Two judges involved in a high-profile blackmail trial are to be investigated by the judicial watchdog.
Neither judge will sit during the investigations
Immigration judges Mohammed Ilyas Khan and his female colleague - known only as Judge J - will be investigated by the Office for Judicial Complaints.
Brazilian cleaner Roselane Driza worked illegally for both judges. Both said they were unaware of her status.
The lord chancellor said there was particular concern over the issue of hiring an illegal worker.
The lord chancellor and lord chief justice decided there were "sufficient grounds" for a preliminary investigation.
The investigation will also look at the impact of other issues on the image of the judiciary.
Driza, 37, told the court she found two intimate videos of Judge Khan - in one he was with Judge J and she was apparently snorting cocaine. Judge J strongly denied any suggestion she had taken drugs.
Driza, who is liable to eventually be deported back to Brazil, was also convicted of stealing intimate videos from Judge Khan.
Driza was acquitted of blackmailing Judge Khan but convicted of the same offence against Judge J.
There was great media interest in the case, with the court hearing how Judge J and Judge Khan had been lovers, with the latter eventually starting an affair with Driza.
Roselane Driza was working illegally in the UK
Neither judge - who are both employed by the Asylum and Immigration Tribunal - will be sitting while the inquiry is ongoing.
Judge Khan, who sits as a Recorder, will remain on full pay, while Judge J, on sick leave with stress for 18 months, will continue on the same pay. Neither has been suspended.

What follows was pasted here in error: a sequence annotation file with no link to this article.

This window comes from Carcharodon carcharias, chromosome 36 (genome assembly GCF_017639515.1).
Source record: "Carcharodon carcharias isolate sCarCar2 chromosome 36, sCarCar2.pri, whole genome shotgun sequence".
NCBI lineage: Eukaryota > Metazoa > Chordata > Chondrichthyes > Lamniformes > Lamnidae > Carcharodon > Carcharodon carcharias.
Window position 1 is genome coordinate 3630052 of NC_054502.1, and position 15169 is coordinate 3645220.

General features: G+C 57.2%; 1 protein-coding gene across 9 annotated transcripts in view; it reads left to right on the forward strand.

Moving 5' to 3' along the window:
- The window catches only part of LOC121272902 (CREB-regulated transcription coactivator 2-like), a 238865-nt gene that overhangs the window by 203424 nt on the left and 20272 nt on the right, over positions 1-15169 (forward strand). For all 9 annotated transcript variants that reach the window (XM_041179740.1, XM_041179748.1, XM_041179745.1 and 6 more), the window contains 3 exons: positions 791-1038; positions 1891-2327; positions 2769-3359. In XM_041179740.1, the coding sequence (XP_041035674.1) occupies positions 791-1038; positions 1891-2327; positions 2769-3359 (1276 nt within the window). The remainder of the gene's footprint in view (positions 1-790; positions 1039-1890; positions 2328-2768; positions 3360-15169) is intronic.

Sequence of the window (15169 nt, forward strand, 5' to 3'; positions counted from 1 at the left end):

Officials conducting the investigation will speak to the judges and "relevant third parties", likely to include Driza and witnesses from her trial.
They will pass their findings to a nominated judge, who has not yet been named.
The judge will then advise the lord chancellor and lord chief justice whether the matter should be taken further.
Sanctions available following the investigation range from warnings and reprimands to removal from office in extreme circumstances.
A statement from the Department for Constitutional Affairs said: "The lord chancellor and the lord chief justice strongly believe that the public must have confidence in judges, and take seriously any allegations against them of misconduct...
"In particular the lord chancellor and lord chief justice are concerned about the allegation that Mr Khan and Ms J employed Miss Driza as a cleaner when she was ineligible to work in this country."
The statement added: "On a more general note, the lord chancellor and lord chief justice have great confidence in the professionalism and high standards of the judiciary as a whole and consider it unfortunate if these allegations are seen as calling this into question."